Military Morning Workouts
The military physical fitness test is grueling. You have to be in shape to pass the test to enter any branch of the military. Each branch of the military has its own standards for minimum performance to pass the physical, and none of them are easy. You have to be fit to pass. A workout in the morning can energize your body and help you prepare as if your goal is to pass a military physical — whether or not you have to actually take the test.
Get a good warm-up in to increase blood flow to your muscles and elevate your heart rate. A 10-minute warm-up will help reduce your risk of strains and sprains. Warm-up before you begin your military morning workout by running at a leisurely pace for about five minutes or until your heart rate is elevated and you start to sweat. Do 20 pushups and 20 crunches and then you should be ready to begin more strenuous exercise.
Crunches will wake you up and get your blood flowing and your heart beating. After your warm-up, do 20 repetitions each of regular crunches, reverse crunches and double crunches. Perform reverse crunches by lifting your hips; throw in some double crunches by lifting your hips and your upper back off the floor at the same time. Do 20 repetitions of left and right crunches: Bring your left elbow to your right knee, then the right elbow to the left knee.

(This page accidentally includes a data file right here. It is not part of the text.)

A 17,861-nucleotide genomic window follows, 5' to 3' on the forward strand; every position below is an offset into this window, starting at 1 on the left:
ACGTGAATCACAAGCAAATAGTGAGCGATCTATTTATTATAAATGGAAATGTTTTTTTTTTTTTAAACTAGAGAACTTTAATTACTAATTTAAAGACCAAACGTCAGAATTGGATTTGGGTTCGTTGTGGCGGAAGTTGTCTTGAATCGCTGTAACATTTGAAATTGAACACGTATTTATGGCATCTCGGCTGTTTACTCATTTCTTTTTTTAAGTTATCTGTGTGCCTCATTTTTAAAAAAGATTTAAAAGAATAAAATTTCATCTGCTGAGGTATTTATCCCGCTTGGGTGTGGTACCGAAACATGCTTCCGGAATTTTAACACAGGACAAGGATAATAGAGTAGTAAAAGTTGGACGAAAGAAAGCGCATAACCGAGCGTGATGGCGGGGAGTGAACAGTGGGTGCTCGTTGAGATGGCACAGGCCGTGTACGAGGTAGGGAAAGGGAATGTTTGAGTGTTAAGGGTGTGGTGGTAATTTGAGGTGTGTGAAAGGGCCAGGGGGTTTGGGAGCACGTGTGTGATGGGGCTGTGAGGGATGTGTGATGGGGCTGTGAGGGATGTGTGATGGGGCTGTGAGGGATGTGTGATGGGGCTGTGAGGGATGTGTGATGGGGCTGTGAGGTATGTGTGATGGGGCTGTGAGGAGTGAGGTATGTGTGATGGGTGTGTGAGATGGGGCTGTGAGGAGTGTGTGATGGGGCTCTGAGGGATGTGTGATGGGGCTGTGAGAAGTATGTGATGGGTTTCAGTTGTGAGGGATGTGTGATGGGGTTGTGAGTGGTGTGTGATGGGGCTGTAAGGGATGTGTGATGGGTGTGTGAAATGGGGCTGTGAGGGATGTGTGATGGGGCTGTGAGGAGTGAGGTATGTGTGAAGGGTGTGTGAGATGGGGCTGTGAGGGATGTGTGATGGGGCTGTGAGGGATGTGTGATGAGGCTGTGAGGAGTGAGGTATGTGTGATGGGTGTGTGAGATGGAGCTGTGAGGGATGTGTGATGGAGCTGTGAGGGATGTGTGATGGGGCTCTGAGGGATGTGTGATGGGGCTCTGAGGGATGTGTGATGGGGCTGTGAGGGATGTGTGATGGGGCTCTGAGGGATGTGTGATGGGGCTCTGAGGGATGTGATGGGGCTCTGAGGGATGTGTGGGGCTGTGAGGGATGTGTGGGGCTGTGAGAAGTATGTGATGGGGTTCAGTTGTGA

Follow your morning crunches with some heart-pounding cardiovascular exercise. Do 10 quick jumping jacks followed by 10 pushups. Repeat for 10 cycles of jumping jacks and pushups, or for five minutes. Run at a steady pace for 10 minutes to keep your heart rate elevated.
Finish your morning workout with some strength training exercises. You can use your body-weight by doing squats, planks and more pushups or grab some dumbbells or free weights. Strengthen your arms by doing 15 to 20 repetitions of biceps curls and triceps extensions. Chest presses can help strengthen your arms, shoulders and chest muscles. Finish off by strengthening your legs with squats and squat thrusts.
Robin Reichert is a certified nutrition consultant, certified personal trainer and professional writer. She has been studying health and fitness issues for more than 10 years. She holds a Bachelor of Arts in psychology from the University of San Francisco and a Master of Science in natural health from Clayton College.